Sen. Scott specifically requested that, (1) “Treasury…use its authority to establish a regulatory framework that meets reasonable market-based needs for flexibility and scalability for investors organizing to serve both new and existing operating businesses, as well as to invest in real estate projects;” (2) Treasury take care “not to artificially or inadvertently limit the practical ability of Opportunity Funds to raise capital from multiple investors and invest in multiple holdings;” and (3) that “Treasury…provide adequate time for [Opportunity] Funds to reinvest capital that has been returned to the Fund from an underlying portfolio investment.”
It is expected that Treasury will release their regulations on Opportunity Zones in the coming weeks.
On Monday, the National Association of Attorneys General (NAAG)/National Association of State Charity Officials (NASCO) held the Public Day of their “Charities in a World of Change” conference. It was announced that the State Charity Registration Portal (Single Portal) is now live in two states: Connecticut and Georgia. Single Portal expects to have at least five more states join in the second cohort, launching by January 2019.
Additionally, with over 1.4 million nonprofits in the United States, self-regulatory programs were discussed as a valuable tool that allows charities to focus on compliance and best practices, which in turn allows charities to distinguish themselves as credible and accountable to the public, policymakers, and regulators. Christina Gonzalez, the Council’s executive director of National Standards and staff counsel, heard directly from James Sheehan, chief of the New York Attorney General Charities Bureau, that his office works closely with accredited community foundations in New York precisely because they are accredited by National Standards for U.S. Community Foundations.
Exclusive from our colleagues at the National Council of Nonprofits.
While Congress and most state legislatures have adjourned for the year or are on hold during election season, nonprofits and foundations are facing moving targets from the branches of state government. In the executive branch, the Arkansas Department of Finance and Administration confirmed that nonprofits conducting auctions do not need to charge sales taxes when all proceeds benefit the charitable organization. In a separate case, however, the department found that an organization must collect sales tax on event tickets sold through a third-party website based on the reasoning that the charity does not retain the processing fee for purchasing the tickets.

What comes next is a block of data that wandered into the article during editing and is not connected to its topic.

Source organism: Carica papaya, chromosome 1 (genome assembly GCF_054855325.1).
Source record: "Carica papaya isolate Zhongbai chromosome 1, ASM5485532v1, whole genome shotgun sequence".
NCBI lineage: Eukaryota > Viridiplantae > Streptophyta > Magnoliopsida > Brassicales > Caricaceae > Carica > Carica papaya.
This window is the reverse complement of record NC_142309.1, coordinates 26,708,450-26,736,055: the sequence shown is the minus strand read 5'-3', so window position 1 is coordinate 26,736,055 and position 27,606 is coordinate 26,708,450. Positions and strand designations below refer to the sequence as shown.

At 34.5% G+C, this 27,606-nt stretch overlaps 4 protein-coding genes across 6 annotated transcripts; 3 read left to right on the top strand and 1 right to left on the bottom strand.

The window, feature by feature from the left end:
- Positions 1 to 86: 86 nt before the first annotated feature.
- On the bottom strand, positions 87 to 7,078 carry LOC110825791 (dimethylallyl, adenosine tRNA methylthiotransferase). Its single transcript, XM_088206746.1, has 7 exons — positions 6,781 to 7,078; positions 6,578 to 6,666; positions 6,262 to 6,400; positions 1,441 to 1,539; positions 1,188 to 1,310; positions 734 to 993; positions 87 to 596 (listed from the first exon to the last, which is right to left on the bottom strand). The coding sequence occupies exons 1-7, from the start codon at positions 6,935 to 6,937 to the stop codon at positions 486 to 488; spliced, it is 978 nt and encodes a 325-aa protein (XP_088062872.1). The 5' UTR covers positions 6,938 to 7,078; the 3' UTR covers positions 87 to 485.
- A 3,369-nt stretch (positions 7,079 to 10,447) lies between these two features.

A gubernatorial candidate in Massachusetts pledged to pay for some of his spending promises by imposing a billion-dollar tax on investment returns of certain colleges and universities in the Commonwealth. The Massachusetts Nonprofit Network immediately opposed the proposed tax rate of 1.6 percent, which is slightly more than the new federal tax on large college and university endowments that Massachusetts members of Congress opposed as part of the 2017 federal tax law.
The New Hampshire Supreme Court ruled that a religious organization’s youth summer camp, which offers religious, educational, and recreational services and benefits to the general public, is entitled to be exempt from property taxes. The court overturned a trial court ruling denying the Catholic organization’s exemption. In 2012, the Pennsylvania Supreme Court reached the opposite conclusion in a similar case based on that Commonwealth's constitution.
Finally, in a case of great national interest, the Illinois Supreme Court ruled that the Legislature has the authority to clarify and narrow the property tax exemption of nonprofit hospitals in the state. In response to an earlier ruling that put hospital tax exemption in question, the Legislature worked with nonprofits and local governments to develop a regime for determining whether individual hospitals provide sufficient community benefits to justify the property tax exemption. The recent decision upheld the legislative fix as valid under the state constitution. Nearly three-quarters of the state’s 200 hospitals are nonprofits, according to the Chicago Tribune.